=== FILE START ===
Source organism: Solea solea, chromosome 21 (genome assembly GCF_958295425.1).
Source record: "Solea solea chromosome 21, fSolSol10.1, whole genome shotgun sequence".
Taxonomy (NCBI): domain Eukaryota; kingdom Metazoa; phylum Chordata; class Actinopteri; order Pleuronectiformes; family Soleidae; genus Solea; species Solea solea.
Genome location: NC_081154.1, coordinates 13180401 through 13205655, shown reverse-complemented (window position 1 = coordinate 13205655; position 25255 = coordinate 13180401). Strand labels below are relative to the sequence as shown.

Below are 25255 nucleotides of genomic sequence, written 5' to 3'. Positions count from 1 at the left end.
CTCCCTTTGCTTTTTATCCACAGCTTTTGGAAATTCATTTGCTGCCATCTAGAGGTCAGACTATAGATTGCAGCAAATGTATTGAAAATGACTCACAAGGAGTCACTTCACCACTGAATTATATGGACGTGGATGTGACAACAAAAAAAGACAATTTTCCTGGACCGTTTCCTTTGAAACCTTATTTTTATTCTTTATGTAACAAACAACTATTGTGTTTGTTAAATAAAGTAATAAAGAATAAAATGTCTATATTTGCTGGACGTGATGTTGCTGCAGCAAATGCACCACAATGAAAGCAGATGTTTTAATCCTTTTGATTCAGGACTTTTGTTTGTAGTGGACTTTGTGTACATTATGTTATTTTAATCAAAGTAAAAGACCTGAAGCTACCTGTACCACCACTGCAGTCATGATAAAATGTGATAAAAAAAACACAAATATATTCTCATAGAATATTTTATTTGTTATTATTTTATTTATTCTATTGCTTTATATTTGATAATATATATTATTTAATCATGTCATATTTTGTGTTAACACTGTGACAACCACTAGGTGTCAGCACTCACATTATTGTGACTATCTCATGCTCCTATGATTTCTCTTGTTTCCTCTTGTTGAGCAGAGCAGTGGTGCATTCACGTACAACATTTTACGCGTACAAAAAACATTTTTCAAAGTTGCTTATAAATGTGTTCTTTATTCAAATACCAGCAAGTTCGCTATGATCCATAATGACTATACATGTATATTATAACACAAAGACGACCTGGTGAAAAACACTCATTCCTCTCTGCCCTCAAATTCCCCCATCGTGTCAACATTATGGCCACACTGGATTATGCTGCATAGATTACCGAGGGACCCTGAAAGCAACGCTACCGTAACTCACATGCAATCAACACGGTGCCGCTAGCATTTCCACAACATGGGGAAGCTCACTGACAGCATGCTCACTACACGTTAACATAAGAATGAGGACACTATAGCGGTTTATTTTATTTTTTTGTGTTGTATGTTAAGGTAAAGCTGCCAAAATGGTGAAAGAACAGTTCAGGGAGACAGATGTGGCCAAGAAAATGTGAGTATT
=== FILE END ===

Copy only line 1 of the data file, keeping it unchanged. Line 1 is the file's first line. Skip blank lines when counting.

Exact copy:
Source organism: Solea solea, chromosome 21 (genome assembly GCF_958295425.1).